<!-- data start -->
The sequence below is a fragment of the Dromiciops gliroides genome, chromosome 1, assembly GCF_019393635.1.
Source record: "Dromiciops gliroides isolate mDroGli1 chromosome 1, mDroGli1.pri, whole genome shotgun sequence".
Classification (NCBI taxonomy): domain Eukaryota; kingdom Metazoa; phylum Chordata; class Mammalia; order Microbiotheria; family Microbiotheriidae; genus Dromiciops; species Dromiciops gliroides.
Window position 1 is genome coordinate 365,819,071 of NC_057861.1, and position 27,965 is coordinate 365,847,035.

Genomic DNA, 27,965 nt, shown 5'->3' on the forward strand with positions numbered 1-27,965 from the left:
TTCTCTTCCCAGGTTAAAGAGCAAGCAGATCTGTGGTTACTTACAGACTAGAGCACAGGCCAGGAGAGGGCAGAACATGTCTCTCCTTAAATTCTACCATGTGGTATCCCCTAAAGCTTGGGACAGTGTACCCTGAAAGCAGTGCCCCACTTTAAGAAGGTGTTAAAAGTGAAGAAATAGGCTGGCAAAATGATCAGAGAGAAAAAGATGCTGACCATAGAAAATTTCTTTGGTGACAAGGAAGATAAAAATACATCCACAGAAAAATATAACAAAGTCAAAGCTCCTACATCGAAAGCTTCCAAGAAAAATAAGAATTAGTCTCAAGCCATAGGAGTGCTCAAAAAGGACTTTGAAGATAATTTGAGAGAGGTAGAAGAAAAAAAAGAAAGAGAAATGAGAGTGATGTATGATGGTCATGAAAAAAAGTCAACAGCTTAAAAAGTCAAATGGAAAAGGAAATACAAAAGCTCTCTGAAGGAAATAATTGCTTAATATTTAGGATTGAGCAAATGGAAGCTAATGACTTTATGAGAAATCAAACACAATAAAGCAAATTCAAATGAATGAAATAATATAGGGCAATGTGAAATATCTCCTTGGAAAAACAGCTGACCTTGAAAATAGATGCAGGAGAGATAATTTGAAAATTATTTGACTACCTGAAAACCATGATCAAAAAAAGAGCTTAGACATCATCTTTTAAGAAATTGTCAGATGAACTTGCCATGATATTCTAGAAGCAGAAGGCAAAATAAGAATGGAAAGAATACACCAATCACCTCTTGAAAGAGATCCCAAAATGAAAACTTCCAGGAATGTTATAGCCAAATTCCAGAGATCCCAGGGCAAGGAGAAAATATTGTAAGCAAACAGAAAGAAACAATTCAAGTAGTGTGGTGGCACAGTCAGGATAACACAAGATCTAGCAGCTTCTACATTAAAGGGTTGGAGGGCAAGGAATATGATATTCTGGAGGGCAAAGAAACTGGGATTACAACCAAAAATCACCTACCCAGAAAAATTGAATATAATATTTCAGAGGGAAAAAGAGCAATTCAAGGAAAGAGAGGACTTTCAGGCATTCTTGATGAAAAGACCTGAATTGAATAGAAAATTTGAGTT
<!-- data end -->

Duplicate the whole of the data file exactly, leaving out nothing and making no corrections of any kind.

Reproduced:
The sequence below is a fragment of the Dromiciops gliroides genome, chromosome 1, assembly GCF_019393635.1.
Source record: "Dromiciops gliroides isolate mDroGli1 chromosome 1, mDroGli1.pri, whole genome shotgun sequence".
Classification (NCBI taxonomy): domain Eukaryota; kingdom Metazoa; phylum Chordata; class Mammalia; order Microbiotheria; family Microbiotheriidae; genus Dromiciops; species Dromiciops gliroides.
Window position 1 is genome coordinate 365,819,071 of NC_057861.1, and position 27,965 is coordinate 365,847,035.

Genomic DNA, 27,965 nt, shown 5'->3' on the forward strand with positions numbered 1-27,965 from the left:
TTCTCTTCCCAGGTTAAAGAGCAAGCAGATCTGTGGTTACTTACAGACTAGAGCACAGGCCAGGAGAGGGCAGAACATGTCTCTCCTTAAATTCTACCATGTGGTATCCCCTAAAGCTTGGGACAGTGTACCCTGAAAGCAGTGCCCCACTTTAAGAAGGTGTTAAAAGTGAAGAAATAGGCTGGCAAAATGATCAGAGAGAAAAAGATGCTGACCATAGAAAATTTCTTTGGTGACAAGGAAGATAAAAATACATCCACAGAAAAATATAACAAAGTCAAAGCTCCTACATCGAAAGCTTCCAAGAAAAATAAGAATTAGTCTCAAGCCATAGGAGTGCTCAAAAAGGACTTTGAAGATAATTTGAGAGAGGTAGAAGAAAAAAAAGAAAGAGAAATGAGAGTGATGTATGATGGTCATGAAAAAAAGTCAACAGCTTAAAAAGTCAAATGGAAAAGGAAATACAAAAGCTCTCTGAAGGAAATAATTGCTTAATATTTAGGATTGAGCAAATGGAAGCTAATGACTTTATGAGAAATCAAACACAATAAAGCAAATTCAAATGAATGAAATAATATAGGGCAATGTGAAATATCTCCTTGGAAAAACAGCTGACCTTGAAAATAGATGCAGGAGAGATAATTTGAAAATTATTTGACTACCTGAAAACCATGATCAAAAAAAGAGCTTAGACATCATCTTTTAAGAAATTGTCAGATGAACTTGCCATGATATTCTAGAAGCAGAAGGCAAAATAAGAATGGAAAGAATACACCAATCACCTCTTGAAAGAGATCCCAAAATGAAAACTTCCAGGAATGTTATAGCCAAATTCCAGAGATCCCAGGGCAAGGAGAAAATATTGTAAGCAAACAGAAAGAAACAATTCAAGTAGTGTGGTGGCACAGTCAGGATAACACAAGATCTAGCAGCTTCTACATTAAAGGGTTGGAGGGCAAGGAATATGATATTCTGGAGGGCAAAGAAACTGGGATTACAACCAAAAATCACCTACCCAGAAAAATTGAATATAATATTTCAGAGGGAAAAAGAGCAATTCAAGGAAAGAGAGGACTTTCAGGCATTCTTGATGAAAAGACCTGAATTGAATAGAAAATTTGAGTT